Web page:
Then, in 1986 while I lived and attended college in western Mass., one day out of the blue a UMass student struck up a conversation with me on a bus. The guy was a bright young Caucasian who hailed from Hyde Park and had attended parochial schools. We instantly hit it off (one of the gifts of adolescence) though it turned out we'd never see each other again. Not once had our wide-ranging chat gone near what'd been transpiring in his home town, when he suddenly looked me in the eye and asked, "How do you talk to a Black person?" I knew right away that he didn't want to know what slang to use to sound "down," he simply didn't know how to socialize across the color line at any level.
Ross Field was the epicenter of the "changing neighborhood" struggles. An AA family relocated from Columbus, Ohio had the misfortune of buying a house on Westminster St which (true to the style of the era in which it was built) had a big picture window in the living room. The Boston Globe and Boston Phoenix spotlit them as an example of the community's anxieties after that window had been shattered for the twenty-second time. The scenario was mostly gloomy, with neighbors either refusing to talk or vocally announcing their intentions to split while giving lip service to the injustice of the harassment. Then, of course, there were others who felt that the new folks on the block were getting what they deserved. One, only one, household was a young White couple, recently married, who had just bought their first home and were embracing the prospect of an "integrated" street. The neighborhood did become just that, for a spell. But spiralling crime rates and the establishment + growth of gangs have meant the departure of most of the paler people along with many others who have the means to leave the aggravations behind. In other words, tour around Ross Field by day - preferably during the morning. The residential properties remain well-maintained as a rule. But you'll see sullen kids loafing on street corners or porches, or ambling along, while few if any neighborly interactions are in evidence. As sundown draws closer, more cars will be "rolling" through with hiphop thundering, and once darkness has descended there's always a chance that shooting will start.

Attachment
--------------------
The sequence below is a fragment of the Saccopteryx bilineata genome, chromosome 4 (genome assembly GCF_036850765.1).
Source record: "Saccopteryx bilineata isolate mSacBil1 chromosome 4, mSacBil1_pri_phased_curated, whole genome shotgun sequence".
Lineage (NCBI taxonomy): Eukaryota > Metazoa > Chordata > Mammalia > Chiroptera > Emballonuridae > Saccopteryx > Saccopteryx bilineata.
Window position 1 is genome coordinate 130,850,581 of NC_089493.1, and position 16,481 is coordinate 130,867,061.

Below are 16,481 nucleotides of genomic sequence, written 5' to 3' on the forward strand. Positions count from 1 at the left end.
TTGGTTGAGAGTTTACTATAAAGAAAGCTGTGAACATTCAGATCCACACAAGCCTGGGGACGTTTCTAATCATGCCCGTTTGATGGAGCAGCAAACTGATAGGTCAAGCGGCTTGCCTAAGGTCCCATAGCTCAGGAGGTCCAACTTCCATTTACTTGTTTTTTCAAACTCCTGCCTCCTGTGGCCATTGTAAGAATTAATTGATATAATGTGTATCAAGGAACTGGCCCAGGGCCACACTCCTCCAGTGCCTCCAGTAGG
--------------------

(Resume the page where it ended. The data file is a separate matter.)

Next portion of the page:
Beyond Hyde Park Ave - headed southward - the "complexion" of the community varies by street. Even Fairmount and Readville are no strangers to some degree of diversity. But the difference in the level of perceived security is pretty drastic. There are also a few enclaves such as Thatcher St or Elm St where you'll find oases of calm and friendliness. Blake St I'm not certain of today; an energetic block association got off the ground a few years back and was gaining ground against crime while its AA, Italian-American, and West Indian members traded recipes + car-repair tips + flower seeds + gossip as all good neighbors do. More recent reports of a gang bearing that street's name have me pessimistic.